Mercer | Mettl’s application development environment or Code Project is used to assess the development skills of a test-taker such as writing codes, organizing files, and connecting to databases within an IDE. There exist key components such as an IDE, a project explorer interface in a tree-like structure for easy navigation of files, and database connectivity where a test-taker's programming skills with underlying data storage can be easily evaluated.
Currently, C, CPP, Java, and C# along with MySQL, Oracle SQL, and SQL Server databases are the languages supported by Code Project Simulator.
This article aims to give the test taker a feel of the simulator and resolve any queries they might have with respect to the user interface.
This section gives a guided tour to the test taker on how to use the platform.
It starts automatically as soon as the assessment begins, and test-takers can revisit it anytime by clicking on the How to Attempt button on the left side of the page, above the problem statement.
The problem statement consists of a clear and concise description of the problem the code should solve. It defines the scope of the project and outlines the specific requirements that the code needs to meet for all test cases to pass and for successful submission.
This tab contains some instructions to help the test-taker attempt the Code Project question with ease. It also contains information about the directory structure, code consistency, and a cheat sheet with some helpful tips.
This tab can be accessed by clicking on the button below the Question button on the left side of the page.
The Project Explorer tab allows the test-taker to view and navigate the directory structure of the project. It displays all the files and folders in the project, making it easy for the test-taker to locate and open specific files (Clicking on a particular file will open its contents in the code editor on the right).
The Project Explorer tab can be accessed by clicking on the button below the Setup Instructions button on the left side of the page.
The Project Explorer also allows the test-taker to create, rename, and delete files and folders, and perform other file management tasks.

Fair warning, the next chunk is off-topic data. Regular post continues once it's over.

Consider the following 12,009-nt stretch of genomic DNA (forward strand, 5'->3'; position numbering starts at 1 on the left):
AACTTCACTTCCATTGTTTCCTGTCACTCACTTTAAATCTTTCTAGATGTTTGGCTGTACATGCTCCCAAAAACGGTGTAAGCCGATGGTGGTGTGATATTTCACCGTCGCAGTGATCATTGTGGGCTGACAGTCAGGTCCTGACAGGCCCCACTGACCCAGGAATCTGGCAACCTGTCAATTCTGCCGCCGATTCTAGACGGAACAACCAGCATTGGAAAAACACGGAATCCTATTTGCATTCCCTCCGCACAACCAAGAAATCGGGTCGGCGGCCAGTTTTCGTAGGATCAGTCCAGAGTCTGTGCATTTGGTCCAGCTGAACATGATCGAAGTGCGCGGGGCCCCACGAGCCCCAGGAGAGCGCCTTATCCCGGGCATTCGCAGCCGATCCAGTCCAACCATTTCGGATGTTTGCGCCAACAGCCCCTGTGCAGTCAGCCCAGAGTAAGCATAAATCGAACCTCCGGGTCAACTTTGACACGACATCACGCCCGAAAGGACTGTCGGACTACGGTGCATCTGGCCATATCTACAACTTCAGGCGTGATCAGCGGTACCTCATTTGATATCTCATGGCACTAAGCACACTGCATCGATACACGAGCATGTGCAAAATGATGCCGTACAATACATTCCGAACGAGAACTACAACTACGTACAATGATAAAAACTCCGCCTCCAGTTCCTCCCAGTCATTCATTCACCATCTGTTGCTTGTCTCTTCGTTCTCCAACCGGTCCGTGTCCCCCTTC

In the programming section of the simulator, test takers are provided with a designated area where they can write, edit and test their solution to the problem statement. When a particular file is clicked upon in Project Explorer, its contents get opened in the code editor. If the test-taker clicks on multiple files, they all get opened and are displayed as tabs above the code editor, and they can choose which file to display on the code editor by clicking on the tab for that particular file.
The code template may come pre-equipped with a set of methods and variables which are pre-written code snippets that the test taker can utilize to solve the question.
Database Query Editor
The test-taker can also write queries, if required by the question, by clicking on the Database button on the right side of the Code button, above the code editor. This will open the Database Query Editor.
To run the SQL Queries, click on the Run SQL button and to check the Database Connection Information, click on the Connection Info button.
The output of the code written by the test-taker, test cases, and database query execution will be displayed in the console tab, situated below the code/database query editor.
There are various features around the editor that the test-takers can access. Clicking on the Fullscreen button will shift the code editor to the left side of the screen and the console tab to the right side of the screen. This view is highly recommended as it provides the test-taker with a larger space for writing code.
IntelliSense is a feature present in the code project/application development environment that provides suggestions while coding. It helps developers to write code faster and more accurately by providing context-aware suggestions for datatypes, variable names, function names, and other code elements as they type.
Test takers are additionally notified as and when IntelliSense has loaded when the assessment begins.
Some other useful features around the editor are Dark Mode, Editor Mode, Editor Tab, Word Wrap, IntelliSense, Editor Shortcuts, etc. Test-takers can leverage these options and create an environment that lets them code more efficiently.
After a test taker is done writing the code, the next step is to click on the Build button to compile all the code. If there are no errors in the written code, then the message Build Succeeded will be displayed on the console.
If there are any errors, they will be projected in the console tab and when clicked upon will take the test-taker to the exact line on which the error has occurred. Test-takers need to rectify all the errors and make sure that the code compiles successfully to proceed to the next step.
After the successful compilation of the code, the next step is to click on the Run Unit Test button, right next to the Build button above the code editor, to run all the test-cases.
All the test cases hold a grade that will be awarded to the test taker on the passing of that test case. The sum of all the grades awarded from the passing of different test cases is considered the final grade for that question. The test taker has the option to make edits to their code, build and run it as many times as they wish to and finally submit their solution.
Run as Console
This feature can be accessed by selecting the appropriate class and clicking on the Run as Console button on the right side of the Run Unit Test button.
The test-taker can use the Run as Console feature to run a class with a main method as a standalone console application. The test-taker can input command-line arguments and STDIN input before executing the program, and the output will be displayed in the console window.
This provides a convenient way to test and debug the code and ensure that the program is running correctly.